Ammo Awareness: 6.5 Grendel

Yes, Grendel is the bad guy, but it fits, because the 6.5 Grendel is bad ... but I mean that in a good way.

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posted on June 28, 2024
Six Five Grendel Lede

Most people, even new shooters, know of the most common calibers, like the .223 Remington, .308 Winchester or 6.5 Creedmoor, but in this new series, we’re going to expand your sphere of cartridge knowledge. First up: the 6.5 Grendel.

Over the last 15 years or so, the most popular round to shoot the now-renowned 6.5mm projectile – .264 in Imperial measurements when it comes to bullet diameter – was the 6.5 Creedmoor, which rose to prominence due to performance and some solid marketing on Hornady’s part. But the Creedmoor cartridge isn’t the only round that makes use of this highly aerodynamic caliber. The 6.5 Grendel is another 6.5 cartridge, and it’s one you may want to add to your repertoire.

From Fairytale Beginnings

Anyone who’s taken a literature class has undoubtedly read the epic known as Beowulf. If you probably slept through English class, here’s the gist of the story: Grendel is the first of three antagonists in the Old English tale. As a monstrous outcast, Grendel seeks revenge against the Danes by terrorizing them. Beowulf, a warrior for the Geats (a Swedish tribe) battles and fatally wounds Grendel. Grendel’s mother (if you’ve seen the awful, CGI-abomination of a movie, this is Angelina Jolie’s character) attempts to avenge her son’s death, but is also defeated and killed by Beowulf. Yes, Grendel is the bad guy, but it fits, because the 6.5 Grendel is bad ... but I mean that in a good way.

Bill Alexander invented the cartridge in 2003. You might recognize his last name, as he’s the founder of Alexander Arms, which made the first 6.5 Grendel rifles (the company also makes the .50 Beowulf, which we’ll cover in another article – you can already see the tie-in, I’m sure). All you need to make your AR-15 into a 6.5 Grendel is a new magazine that works with cartridges like the 6.8 SPC, .224 Valkyrie and others.

Big Things in Small Packages

So, what makes the 6.5 Grendel such a cool cartridge? First off, it was the first AR-15 cartridge capable of realistically reaching the 1,000-yard mark. That, in and of itself, is a pretty sweet claim to fame; back in the day, that was still quite the challenge, and it still is for the majority of us. The fact that it fits in an AR-15 is even cooler. It’s the same length as a .223 Rem. cartridge at 2.260 inches overall length (this includes the bullet seated in the case); while the 6.5 Creedmoor measures 2.825 inches.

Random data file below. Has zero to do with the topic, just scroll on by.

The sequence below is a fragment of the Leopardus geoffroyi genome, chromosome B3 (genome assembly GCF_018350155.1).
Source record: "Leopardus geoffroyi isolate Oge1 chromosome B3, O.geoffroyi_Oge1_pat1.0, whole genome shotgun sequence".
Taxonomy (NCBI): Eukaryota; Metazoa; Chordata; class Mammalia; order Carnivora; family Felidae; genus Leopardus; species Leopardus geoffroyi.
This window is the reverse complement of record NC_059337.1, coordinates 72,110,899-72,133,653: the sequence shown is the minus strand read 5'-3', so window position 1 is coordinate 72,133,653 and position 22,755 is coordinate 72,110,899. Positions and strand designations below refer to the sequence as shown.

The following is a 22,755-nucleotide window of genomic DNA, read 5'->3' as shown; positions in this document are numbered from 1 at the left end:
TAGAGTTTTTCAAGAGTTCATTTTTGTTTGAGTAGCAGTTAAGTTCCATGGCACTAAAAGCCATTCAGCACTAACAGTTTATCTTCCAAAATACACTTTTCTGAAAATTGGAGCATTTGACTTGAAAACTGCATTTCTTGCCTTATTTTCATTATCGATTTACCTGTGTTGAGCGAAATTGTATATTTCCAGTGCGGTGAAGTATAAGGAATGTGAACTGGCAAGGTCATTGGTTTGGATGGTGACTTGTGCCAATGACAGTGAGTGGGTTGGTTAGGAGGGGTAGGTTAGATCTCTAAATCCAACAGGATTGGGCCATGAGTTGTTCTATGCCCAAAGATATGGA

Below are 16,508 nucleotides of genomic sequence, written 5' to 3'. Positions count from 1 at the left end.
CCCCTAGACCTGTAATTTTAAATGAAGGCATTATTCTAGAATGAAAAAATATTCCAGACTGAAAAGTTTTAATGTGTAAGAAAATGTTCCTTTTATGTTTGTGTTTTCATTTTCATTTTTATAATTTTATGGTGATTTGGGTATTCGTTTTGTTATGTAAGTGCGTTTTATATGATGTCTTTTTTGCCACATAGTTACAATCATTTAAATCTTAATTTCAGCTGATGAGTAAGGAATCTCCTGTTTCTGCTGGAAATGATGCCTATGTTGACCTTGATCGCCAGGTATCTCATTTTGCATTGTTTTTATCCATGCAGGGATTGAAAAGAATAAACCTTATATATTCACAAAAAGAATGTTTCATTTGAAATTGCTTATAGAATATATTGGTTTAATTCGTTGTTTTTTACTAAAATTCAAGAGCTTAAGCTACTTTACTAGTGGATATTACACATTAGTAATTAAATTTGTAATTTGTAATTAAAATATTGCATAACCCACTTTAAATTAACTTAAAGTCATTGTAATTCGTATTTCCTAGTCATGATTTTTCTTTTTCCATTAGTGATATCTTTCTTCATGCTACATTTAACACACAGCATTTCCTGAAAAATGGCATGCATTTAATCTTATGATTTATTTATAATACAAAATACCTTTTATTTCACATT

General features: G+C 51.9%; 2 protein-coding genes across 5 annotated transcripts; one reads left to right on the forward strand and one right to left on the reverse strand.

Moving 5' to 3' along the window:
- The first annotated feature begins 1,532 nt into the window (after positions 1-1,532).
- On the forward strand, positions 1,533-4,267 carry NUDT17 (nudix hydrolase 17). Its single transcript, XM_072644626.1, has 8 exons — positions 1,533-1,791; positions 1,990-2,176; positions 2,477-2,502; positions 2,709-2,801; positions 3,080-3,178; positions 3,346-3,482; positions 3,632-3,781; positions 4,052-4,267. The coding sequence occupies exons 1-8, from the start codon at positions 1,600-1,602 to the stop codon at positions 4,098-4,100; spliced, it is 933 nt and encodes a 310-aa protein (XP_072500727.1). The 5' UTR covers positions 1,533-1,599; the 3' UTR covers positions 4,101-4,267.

That doesn’t sound like much, but when you look at powder capacities, it’s incredibly efficient, doing more with less. The Grendel case has a 30-grain case capacity compared to the 6.5 Creedmoor’s 49.5-grain capacity using the same bullet. You might be thinking, “Okay, it’s efficient … so what?”

The cool factor of the Grendel doesn’t end there. Since it was designed for the AR-15 platform specifically, it can be shot from a light, manageable semi-auto. Plus, there’s hardly any recoil because of the 6.5 Grendel’s small case capacity paired with the fact that some recoil energy is bled off due to the nature of the AR-15’s gas system. This makes it a great practice or plinking cartridge, and as you get better at shooting at distance, you don’t need to buy a new gun if you want to shoot further.

While it’s not as fast as the Creedmoor, that’s actually a benefit depending on the situation, especially in hunting scenarios. The Creedmoor got its name from the renowned shooting complex for competition shooting; the 6.5 Creedmoor was initially intended for punching paper targets, which is fine, but match bullets aren’t hunting bullets. The 6.5 Creedmoor does tags in the field, but the 6.5 Grendel is just as capable, if not more so.

Because the 6.5 Grendel bullet is going slower, if you’re not taking long pokes, it will have plenty of energy to penetrate as necessary into a whitetail deer’s vitals, but it also means bullet construction isn’t as important. Certain bullets don’t hold up well when they hit hard objects like bone at high speeds; the projectile isn’t designed to hold up under those hard impacts, and they come apart (the phenomenon is called jacket-core separation). By slowing the bullet down to 6.5 Grendel velocities, there’s not so much force imparted on the bullet upon impact, and the bullet is more likely to hold together, maintaining its momentum to deliver a quick, ethical kill.

Getting Grendel Gains

While all that information is great, it doesn’t mean anything if ammo isn’t available. According to Midwayusa.com, Hornady and Nosler make a majority of the factory ammo for the 6.5 Grendel; these two companies account for all but six of the 14 available options on Midway USA’s website.

It’s also relatively easy to handload for, as many companies such as Hodgdon, Nosler, Hornady, Sierra and Barnes list data for the cartridge. Two of my personal favorite loads respectively use a Barnes TAC-TX bullet and a Nosler AccuBond Long Range. The former, with its all-copper construction, penetrates extremely well since it doesn’t shed weight, and can be fired at higher velocities because of its lighter weight compared to typical .264-caliber bullets (typically around 140 grains in weight). The Nosler variant, because of its thin jacket, still opens at lower velocities (as low as 1.300 FPS), but because of its bonded design, holds together at higher velocities after impacting a hard object like bone. 

To recap, the 6.5 Grendel gives shooters a semi-auto, light recoiling rifle that can shoot out to 1,000 yards, and can make for a fantastic hunting rifle and cartridge combination, and all that’s needed is an upper swap and a new magazine (6.8 SPC mags work fine). What’s not to like?

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